Laser cutting is a technology that uses a laser to cut materials, and is typically used for industrial manufacturing applications, but is also starting to be used by schools, small businesses, and hobbyists. Laser cutting works by directing the output of a high-power laser, by computer, at the material to be cut. The material then either melts, burns, vaporizes away, or is blown away by a jet of gas, leaving an edge with a high-quality surface finish. Industrial laser cutters are used to cut flat-sheet material as well as structural and piping materials.
In 1965, the first production laser cutting machine was used to drill holes in diamond dies. This machine was made by the Western Electric Engineering Research Center. In 1967, the British pioneered laser-assisted oxygen jet cutting for metals. In the early 1970s, this technology was put into production to cut titanium for aerospace applications. At the same time CO2 lasers were adapted to cut non-metals, such as textiles, because they were absorbed by metals.
There are three main types of lasers used in laser cutting. The CO2 laser is suited for cutting, boring, and engraving. The neodymium (Nd) and neodymium yttrium-aluminium-garnet (Nd-YAG) lasers are identical in style and differ only in application. Nd is used for boring and where high energy but low repetition are required. The Nd-YAG laser is used where very high power is needed and for boring and engraving. Both CO2 and Nd/ Nd-YAG lasers can be used for welding.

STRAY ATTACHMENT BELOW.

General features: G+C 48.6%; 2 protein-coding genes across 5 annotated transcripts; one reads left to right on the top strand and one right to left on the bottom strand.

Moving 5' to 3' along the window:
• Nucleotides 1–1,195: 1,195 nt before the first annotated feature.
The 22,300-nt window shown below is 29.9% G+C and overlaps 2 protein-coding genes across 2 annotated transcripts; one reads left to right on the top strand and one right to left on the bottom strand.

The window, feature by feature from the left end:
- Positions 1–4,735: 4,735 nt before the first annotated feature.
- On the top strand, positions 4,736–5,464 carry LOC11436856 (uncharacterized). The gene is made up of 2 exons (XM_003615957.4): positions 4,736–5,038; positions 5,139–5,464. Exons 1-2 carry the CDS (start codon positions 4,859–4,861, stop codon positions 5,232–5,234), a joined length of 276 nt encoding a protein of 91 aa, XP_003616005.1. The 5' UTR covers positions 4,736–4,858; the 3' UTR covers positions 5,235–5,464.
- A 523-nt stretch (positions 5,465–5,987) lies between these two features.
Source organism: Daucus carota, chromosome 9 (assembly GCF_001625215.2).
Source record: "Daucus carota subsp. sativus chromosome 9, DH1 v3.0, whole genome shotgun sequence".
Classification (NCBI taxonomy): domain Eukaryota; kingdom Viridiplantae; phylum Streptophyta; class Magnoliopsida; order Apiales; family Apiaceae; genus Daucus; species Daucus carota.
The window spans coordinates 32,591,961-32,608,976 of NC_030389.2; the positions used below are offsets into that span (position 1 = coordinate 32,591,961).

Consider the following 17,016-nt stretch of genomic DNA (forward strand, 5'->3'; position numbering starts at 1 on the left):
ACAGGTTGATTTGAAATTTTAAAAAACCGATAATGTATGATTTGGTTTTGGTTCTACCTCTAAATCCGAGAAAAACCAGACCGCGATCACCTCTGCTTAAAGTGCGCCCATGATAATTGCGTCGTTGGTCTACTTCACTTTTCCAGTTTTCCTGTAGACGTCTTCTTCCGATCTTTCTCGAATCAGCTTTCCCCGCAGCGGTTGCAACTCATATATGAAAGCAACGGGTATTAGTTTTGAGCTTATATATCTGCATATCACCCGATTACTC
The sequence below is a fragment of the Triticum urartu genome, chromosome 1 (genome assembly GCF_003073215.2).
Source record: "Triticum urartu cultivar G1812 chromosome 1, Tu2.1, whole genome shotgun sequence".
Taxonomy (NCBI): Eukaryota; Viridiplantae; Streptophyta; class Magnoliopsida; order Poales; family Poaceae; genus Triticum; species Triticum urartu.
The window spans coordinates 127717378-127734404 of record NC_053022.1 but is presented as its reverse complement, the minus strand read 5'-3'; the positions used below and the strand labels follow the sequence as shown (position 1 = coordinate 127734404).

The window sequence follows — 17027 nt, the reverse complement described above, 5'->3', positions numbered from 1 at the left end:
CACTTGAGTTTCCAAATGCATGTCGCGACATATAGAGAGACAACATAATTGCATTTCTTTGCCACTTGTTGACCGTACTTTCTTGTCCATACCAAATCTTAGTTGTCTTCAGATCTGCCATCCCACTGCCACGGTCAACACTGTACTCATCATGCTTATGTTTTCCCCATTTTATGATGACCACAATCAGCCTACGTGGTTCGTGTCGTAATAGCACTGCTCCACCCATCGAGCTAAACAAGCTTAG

Common variants of CO2 lasers include fast axial flow, slow axial flow, transverse flow, and slab.
CO2 lasers are commonly "pumped" by passing a current through the gas mix (DC-excited) or using radio frequency energy (RF-excited). The RF method is newer and has become more popular. Since DC designs require electrodes inside the cavity, they can encounter electrode erosion and plating of electrode material on glassware and optics. Since RF resonators have external electrodes they are not prone to those problems.
CO2 lasers are used for industrial cutting of many materials including mild steel, aluminum, stainless steel, titanium, paper, wax, plastics, wood, and fabrics. YAG lasers are primarily used for cutting and scribing metals and ceramics.
In addition to the power source, the type of gas flow can affect performance as well. In a fast axial flow resonator, the mixture of carbon dioxide, helium and nitrogen is circulated at high velocity by a turbine or blower. Transverse flow lasers circulate the gas mix at a lower velocity, requiring a simpler blower. Slab or diffusion cooled resonators have a static gas field that requires no pressurization or glassware, leading to savings on replacement turbines and glassware.
The laser generator and external optics (including the focus lens) require cooling. Depending on system size and configuration, waste heat may be transferred by a coolant or directly to air. Water is a commonly used coolant, usually circulated through a chiller or heat transfer system.